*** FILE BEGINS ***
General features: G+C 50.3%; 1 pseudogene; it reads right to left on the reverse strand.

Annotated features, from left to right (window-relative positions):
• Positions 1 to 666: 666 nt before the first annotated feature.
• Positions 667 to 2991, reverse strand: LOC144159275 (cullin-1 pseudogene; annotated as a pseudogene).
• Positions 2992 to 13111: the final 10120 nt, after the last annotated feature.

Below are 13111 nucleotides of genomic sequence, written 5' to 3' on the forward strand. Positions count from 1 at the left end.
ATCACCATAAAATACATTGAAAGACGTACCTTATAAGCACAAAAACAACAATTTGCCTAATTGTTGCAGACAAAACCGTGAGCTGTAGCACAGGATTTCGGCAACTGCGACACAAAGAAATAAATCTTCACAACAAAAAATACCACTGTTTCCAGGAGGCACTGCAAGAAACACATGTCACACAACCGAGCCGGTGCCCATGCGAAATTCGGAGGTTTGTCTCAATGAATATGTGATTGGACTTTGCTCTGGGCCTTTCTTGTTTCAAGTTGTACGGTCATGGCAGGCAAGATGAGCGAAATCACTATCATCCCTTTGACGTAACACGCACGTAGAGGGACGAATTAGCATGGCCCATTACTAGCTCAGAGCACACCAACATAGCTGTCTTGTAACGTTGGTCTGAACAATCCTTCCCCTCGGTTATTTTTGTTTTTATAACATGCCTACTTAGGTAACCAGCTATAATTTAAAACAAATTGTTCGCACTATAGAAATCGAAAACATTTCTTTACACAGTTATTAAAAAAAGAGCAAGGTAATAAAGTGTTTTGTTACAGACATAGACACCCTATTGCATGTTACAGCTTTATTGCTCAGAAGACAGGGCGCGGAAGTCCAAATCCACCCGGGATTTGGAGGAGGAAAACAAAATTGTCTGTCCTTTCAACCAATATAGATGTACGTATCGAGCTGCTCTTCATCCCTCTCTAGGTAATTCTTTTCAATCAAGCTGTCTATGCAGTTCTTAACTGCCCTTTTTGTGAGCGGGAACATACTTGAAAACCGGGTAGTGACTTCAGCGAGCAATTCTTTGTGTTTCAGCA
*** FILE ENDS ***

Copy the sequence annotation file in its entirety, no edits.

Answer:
General features: G+C 50.3%; 1 pseudogene; it reads right to left on the reverse strand.

Annotated features, from left to right (window-relative positions):
• Positions 1 to 666: 666 nt before the first annotated feature.
• Positions 667 to 2991, reverse strand: LOC144159275 (cullin-1 pseudogene; annotated as a pseudogene).
• Positions 2992 to 13111: the final 10120 nt, after the last annotated feature.

Below are 13111 nucleotides of genomic sequence, written 5' to 3' on the forward strand. Positions count from 1 at the left end.
ATCACCATAAAATACATTGAAAGACGTACCTTATAAGCACAAAAACAACAATTTGCCTAATTGTTGCAGACAAAACCGTGAGCTGTAGCACAGGATTTCGGCAACTGCGACACAAAGAAATAAATCTTCACAACAAAAAATACCACTGTTTCCAGGAGGCACTGCAAGAAACACATGTCACACAACCGAGCCGGTGCCCATGCGAAATTCGGAGGTTTGTCTCAATGAATATGTGATTGGACTTTGCTCTGGGCCTTTCTTGTTTCAAGTTGTACGGTCATGGCAGGCAAGATGAGCGAAATCACTATCATCCCTTTGACGTAACACGCACGTAGAGGGACGAATTAGCATGGCCCATTACTAGCTCAGAGCACACCAACATAGCTGTCTTGTAACGTTGGTCTGAACAATCCTTCCCCTCGGTTATTTTTGTTTTTATAACATGCCTACTTAGGTAACCAGCTATAATTTAAAACAAATTGTTCGCACTATAGAAATCGAAAACATTTCTTTACACAGTTATTAAAAAAAGAGCAAGGTAATAAAGTGTTTTGTTACAGACATAGACACCCTATTGCATGTTACAGCTTTATTGCTCAGAAGACAGGGCGCGGAAGTCCAAATCCACCCGGGATTTGGAGGAGGAAAACAAAATTGTCTGTCCTTTCAACCAATATAGATGTACGTATCGAGCTGCTCTTCATCCCTCTCTAGGTAATTCTTTTCAATCAAGCTGTCTATGCAGTTCTTAACTGCCCTTTTTGTGAGCGGGAACATACTTGAAAACCGGGTAGTGACTTCAGCGAGCAATTCTTTGTGTTTCAGCA